House Transportation appropriations subcommittee Chairman Robert B. Duncan (D-Ore.) warned yesterday that Congress would be increasingly reluctant to appropriate money to build more of the Metro subway until Washington area governments guarantee that they will pay the transit system's operating deficit.
Duncan made that statement during a brisk exchange with Metro General Manager Theodore C. Lutz, who was seeking to convince Duncan's subcommittee that the Carter administration budget does not propose enough money to keep Metro's construction program on schedule.
Lutz said that Metro's operating deficit, which is budgeted at $120 million for bus and subway combined in fiscal 1980, would be "billed" to local governments. He admitted that the local governments had no legal obligation to pay. "If they don't pay, what do I do, throw tangerines?" Lutz asked.
"No you don't," Duncan said. "You come down here to the prime target, the federal gevernment" to seek more federal assistance... Local governments have to be aware that there will be growing reluctance to finance the capital costs of Metro until they work out some reasonable guarantee to pay the operating costs."
"It's the only leverage we have," said Rep. William Lehmann (D-Fla.).
Duncan asked Lutz if he though Metro should have regionwide taxing authority, rather than be so dependent on the good will of local governments.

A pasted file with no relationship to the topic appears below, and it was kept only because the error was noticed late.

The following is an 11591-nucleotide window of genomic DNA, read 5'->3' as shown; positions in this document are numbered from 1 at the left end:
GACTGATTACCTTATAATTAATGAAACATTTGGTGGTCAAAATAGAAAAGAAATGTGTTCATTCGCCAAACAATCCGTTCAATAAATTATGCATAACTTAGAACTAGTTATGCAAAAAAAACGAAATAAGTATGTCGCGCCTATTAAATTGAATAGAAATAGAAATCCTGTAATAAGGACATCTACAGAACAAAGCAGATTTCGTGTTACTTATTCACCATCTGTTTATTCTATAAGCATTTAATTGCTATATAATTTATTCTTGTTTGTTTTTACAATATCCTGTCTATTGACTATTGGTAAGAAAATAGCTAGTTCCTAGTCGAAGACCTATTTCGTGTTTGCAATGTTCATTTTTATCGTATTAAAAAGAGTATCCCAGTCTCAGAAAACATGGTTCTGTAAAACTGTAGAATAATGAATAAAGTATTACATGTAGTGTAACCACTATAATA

"Yes," Lutz said, "if it can be done to insure that there is still enough outside pressure (on Metro) to be a cost-effective manager."
Lutz said later he did not think it realistic to expect that the governmental obstacles to a regionwide tax could be solved.Such a solution would require the concurrence of the District of Columbia City Council, Congress, and the legislatures of Maryland and Virginia.
Recognizing that problem, Lutz has been supporting separate tax sources earmarked for Metro in each of three major jurisdictions. He predicted that, in time, both Maryland and Virginia would adopt dedicated taxes for Metro.
Lutz said that the president's budget, which includes $275 million in construction aid for fiscal 1979, fiscal 1980 and fiscal 1981, leaves the transit authority $125 million short each year of what it needs to maintain its construction schedule. The long-term result would mean, he said, that Metro would cost $300 million more than the $7 billion presently estimated and would be completed in 1990 instead of 1987.
Lutz also asked the committee to restore $150 million in fiscal 1978 construction money tht was appropriated for Metro, but that Metro was unable to spend while it was participating in a federally ordered restudy of uncompleted subway lines.
Subcommittee members questioned Lutz about everything from farecards to escalators, but spent almost 30 minutes asking why Metro did not run for three days during The Great Snowstorm.
"Perhaps we didn't take our own importance seriously enough," Lutz said. "Ixpenditures (for snow removal equipment) that three or four years ago would have gotten us the golden fleece award may now be possible to make."